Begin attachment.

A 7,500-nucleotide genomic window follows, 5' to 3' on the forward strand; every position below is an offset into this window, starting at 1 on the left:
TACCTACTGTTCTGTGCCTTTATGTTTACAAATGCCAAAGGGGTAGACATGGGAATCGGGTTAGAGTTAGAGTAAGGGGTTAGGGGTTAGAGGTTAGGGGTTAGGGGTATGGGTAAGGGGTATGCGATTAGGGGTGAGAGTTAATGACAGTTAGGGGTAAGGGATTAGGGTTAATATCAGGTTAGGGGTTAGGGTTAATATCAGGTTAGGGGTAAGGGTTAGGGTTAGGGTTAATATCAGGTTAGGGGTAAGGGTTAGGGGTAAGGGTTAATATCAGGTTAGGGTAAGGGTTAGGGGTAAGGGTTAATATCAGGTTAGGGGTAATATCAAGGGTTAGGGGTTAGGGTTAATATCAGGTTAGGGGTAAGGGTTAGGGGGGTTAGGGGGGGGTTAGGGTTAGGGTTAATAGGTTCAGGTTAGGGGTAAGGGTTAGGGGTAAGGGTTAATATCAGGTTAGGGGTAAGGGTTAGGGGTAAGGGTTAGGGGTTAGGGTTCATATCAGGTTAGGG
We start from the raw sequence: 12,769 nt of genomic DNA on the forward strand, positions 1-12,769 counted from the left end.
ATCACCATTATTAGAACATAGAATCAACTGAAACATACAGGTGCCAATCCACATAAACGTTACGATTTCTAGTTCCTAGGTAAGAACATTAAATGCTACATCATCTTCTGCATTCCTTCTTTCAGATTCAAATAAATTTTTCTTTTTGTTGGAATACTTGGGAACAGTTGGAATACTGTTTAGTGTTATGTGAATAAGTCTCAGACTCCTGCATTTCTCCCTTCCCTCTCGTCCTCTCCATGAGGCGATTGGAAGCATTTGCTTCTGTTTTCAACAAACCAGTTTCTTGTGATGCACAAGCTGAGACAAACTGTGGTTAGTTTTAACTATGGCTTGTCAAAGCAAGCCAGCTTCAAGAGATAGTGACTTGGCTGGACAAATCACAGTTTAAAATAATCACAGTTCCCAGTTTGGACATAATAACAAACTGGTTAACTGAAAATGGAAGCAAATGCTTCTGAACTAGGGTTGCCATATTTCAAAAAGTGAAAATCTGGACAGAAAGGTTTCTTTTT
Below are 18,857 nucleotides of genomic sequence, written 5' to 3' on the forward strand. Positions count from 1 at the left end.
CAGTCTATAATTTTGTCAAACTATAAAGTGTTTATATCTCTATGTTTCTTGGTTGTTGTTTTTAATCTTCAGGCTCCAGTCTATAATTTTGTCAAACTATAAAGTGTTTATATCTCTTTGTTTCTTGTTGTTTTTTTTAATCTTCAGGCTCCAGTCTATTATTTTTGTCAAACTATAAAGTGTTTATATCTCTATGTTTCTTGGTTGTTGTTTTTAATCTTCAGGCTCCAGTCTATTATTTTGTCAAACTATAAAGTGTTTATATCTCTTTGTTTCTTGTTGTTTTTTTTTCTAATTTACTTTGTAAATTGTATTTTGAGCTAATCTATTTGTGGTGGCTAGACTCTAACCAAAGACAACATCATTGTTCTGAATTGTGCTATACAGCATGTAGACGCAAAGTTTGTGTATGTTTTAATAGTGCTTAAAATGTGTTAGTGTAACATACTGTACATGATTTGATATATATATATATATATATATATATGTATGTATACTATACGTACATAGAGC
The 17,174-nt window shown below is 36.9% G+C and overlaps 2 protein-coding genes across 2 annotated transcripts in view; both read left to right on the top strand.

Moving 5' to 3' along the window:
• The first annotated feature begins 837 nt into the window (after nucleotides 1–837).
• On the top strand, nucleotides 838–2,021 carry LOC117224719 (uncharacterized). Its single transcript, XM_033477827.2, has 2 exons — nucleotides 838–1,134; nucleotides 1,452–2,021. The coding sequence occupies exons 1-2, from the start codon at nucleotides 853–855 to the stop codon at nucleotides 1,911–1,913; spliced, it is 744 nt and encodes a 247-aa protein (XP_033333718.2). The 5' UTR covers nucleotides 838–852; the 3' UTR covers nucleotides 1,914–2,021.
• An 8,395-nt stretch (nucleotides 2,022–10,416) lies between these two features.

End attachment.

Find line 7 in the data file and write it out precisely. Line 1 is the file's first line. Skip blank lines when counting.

The 17,174-nt window shown below is 36.9% G+C and overlaps 2 protein-coding genes across 2 annotated transcripts in view; both read left to right on the top strand.